Oct 18, 2008

Foraging decisions in risk-uniform landscapes

PloS One
Jana A Eccard, Thilo Liesenjohann

Abstract

Behaviour is shaped by evolution as to maximise fitness by balancing gains and risks. Models on decision making in biology, psychology or economy have investigated choices among options which differ in gain and/or risk. Meanwhile, there are decision contexts with uniform risk distributions where options are not differing in risk while the overall risk level may be high. Adequate predictions for the emerging investment patterns in risk uniformity are missing. Here we use foraging behaviour as a model for decision making. While foraging, animals often titrate food and safety from predation and prefer safer foraging options over riskier ones. Risk uniformity can occur when habitat structures are uniform, when predators are omnipresent or when predators are ideal-free distributed in relation to prey availability. However, models and empirical investigations on optimal foraging have mainly investigated choices among options with different predation risks. Based on the existing models on local decision making in risk-heterogeneity we test predictions extrapolated to a landscape level with uniform risk distribution. We compare among landscapes with different risk levels. If the uniform risk is low, local decisions on the marginal valu...Continue Reading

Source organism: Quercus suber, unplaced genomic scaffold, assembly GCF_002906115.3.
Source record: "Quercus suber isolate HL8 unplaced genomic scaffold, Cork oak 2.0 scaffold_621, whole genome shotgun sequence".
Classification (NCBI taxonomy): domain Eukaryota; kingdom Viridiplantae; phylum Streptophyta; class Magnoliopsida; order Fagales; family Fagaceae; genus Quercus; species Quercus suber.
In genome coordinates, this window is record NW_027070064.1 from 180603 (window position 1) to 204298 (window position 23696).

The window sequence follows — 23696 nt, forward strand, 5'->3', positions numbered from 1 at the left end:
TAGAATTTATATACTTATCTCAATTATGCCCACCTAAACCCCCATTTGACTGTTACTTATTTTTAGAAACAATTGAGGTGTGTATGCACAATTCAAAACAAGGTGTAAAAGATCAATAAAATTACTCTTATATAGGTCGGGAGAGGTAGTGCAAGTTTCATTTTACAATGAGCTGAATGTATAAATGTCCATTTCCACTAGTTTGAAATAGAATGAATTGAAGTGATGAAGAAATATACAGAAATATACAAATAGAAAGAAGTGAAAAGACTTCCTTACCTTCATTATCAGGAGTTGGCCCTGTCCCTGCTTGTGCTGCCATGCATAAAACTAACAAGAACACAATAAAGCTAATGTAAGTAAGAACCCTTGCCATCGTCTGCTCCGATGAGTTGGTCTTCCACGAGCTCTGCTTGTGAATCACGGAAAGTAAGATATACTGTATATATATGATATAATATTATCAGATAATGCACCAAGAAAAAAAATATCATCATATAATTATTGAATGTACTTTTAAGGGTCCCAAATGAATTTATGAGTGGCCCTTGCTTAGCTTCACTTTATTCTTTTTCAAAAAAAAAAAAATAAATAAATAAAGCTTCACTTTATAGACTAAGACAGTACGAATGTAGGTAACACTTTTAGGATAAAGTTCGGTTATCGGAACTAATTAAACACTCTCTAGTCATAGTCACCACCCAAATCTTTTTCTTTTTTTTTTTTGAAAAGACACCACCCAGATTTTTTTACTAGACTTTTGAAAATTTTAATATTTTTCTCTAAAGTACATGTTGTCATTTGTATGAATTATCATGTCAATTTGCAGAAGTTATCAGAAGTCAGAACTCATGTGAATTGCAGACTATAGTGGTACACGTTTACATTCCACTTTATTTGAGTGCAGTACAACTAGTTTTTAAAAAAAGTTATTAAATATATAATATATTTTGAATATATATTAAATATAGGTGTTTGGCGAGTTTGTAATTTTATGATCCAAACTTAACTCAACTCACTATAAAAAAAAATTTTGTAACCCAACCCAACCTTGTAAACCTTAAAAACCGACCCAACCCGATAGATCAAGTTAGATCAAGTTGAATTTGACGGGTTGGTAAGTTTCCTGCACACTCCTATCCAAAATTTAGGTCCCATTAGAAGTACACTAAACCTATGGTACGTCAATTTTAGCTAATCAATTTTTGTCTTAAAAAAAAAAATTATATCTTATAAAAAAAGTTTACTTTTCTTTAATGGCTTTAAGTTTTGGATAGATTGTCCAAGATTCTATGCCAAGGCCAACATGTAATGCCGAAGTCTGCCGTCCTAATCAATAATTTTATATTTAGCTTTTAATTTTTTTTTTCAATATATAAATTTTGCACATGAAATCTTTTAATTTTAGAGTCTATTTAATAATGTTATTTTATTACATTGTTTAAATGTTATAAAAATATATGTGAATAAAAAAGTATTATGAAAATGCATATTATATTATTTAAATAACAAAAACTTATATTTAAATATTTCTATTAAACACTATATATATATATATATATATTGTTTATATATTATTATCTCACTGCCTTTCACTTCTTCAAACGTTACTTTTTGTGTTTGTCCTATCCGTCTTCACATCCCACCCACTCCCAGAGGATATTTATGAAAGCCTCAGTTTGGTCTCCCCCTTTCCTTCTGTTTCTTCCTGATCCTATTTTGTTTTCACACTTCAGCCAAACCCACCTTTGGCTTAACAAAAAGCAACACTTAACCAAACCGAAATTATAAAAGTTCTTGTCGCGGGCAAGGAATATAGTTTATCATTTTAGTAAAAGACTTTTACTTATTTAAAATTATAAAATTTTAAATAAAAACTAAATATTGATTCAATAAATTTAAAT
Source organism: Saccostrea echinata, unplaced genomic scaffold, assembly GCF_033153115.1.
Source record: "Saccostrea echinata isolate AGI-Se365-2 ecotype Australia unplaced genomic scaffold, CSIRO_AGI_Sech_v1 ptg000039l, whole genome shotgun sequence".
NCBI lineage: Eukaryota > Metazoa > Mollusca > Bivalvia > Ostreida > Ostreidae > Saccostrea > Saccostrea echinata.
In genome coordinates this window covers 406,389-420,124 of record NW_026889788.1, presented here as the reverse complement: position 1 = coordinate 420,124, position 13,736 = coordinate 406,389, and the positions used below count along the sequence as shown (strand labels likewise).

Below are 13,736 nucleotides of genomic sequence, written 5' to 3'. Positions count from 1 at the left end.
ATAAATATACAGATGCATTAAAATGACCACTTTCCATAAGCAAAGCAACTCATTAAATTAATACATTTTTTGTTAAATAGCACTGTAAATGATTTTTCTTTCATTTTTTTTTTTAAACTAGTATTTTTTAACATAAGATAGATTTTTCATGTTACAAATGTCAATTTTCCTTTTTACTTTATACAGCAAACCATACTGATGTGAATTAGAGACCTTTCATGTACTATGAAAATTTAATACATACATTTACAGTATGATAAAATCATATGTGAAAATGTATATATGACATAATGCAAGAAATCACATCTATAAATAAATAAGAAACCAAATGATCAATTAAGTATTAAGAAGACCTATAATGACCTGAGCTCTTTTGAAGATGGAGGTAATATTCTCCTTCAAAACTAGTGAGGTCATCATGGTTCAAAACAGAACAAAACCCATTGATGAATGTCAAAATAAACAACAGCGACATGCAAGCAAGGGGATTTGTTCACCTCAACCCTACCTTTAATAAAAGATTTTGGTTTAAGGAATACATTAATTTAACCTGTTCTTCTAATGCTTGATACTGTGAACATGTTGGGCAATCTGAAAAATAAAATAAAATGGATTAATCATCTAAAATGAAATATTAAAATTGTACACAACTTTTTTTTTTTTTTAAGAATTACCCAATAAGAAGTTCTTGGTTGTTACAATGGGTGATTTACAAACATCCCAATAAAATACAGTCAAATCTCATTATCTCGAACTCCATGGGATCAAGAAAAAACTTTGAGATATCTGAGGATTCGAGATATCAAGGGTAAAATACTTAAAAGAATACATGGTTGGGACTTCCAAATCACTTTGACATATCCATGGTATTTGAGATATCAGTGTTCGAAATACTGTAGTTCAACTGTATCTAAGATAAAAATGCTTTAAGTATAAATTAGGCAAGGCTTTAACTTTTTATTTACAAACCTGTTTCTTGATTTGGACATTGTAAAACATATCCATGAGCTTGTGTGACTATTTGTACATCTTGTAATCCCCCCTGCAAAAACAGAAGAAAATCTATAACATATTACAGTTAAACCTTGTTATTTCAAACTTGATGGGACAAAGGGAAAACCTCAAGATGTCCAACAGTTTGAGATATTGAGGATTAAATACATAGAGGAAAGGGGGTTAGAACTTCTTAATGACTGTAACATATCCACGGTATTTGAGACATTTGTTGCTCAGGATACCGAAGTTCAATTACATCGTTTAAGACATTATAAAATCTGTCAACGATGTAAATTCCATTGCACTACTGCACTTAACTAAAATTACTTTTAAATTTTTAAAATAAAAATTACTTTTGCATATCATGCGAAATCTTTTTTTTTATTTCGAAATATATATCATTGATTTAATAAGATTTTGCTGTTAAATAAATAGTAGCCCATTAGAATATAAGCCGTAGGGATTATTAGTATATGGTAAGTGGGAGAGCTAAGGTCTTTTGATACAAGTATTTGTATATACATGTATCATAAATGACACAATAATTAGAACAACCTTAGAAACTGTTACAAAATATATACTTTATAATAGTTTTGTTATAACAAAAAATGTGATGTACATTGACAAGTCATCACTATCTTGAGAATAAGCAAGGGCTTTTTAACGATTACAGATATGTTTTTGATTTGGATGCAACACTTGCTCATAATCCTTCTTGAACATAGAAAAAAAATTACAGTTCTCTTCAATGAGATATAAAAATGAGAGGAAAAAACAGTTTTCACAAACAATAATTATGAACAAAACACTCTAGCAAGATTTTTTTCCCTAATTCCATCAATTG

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  • Citations7

References

Mentioned in this Paper

Ondatra
Predator
Equilibrium
Mustelidae
Food Web
Rodent
Predatory Behavior
PYURF gene
Raptors
Neomalthusianism

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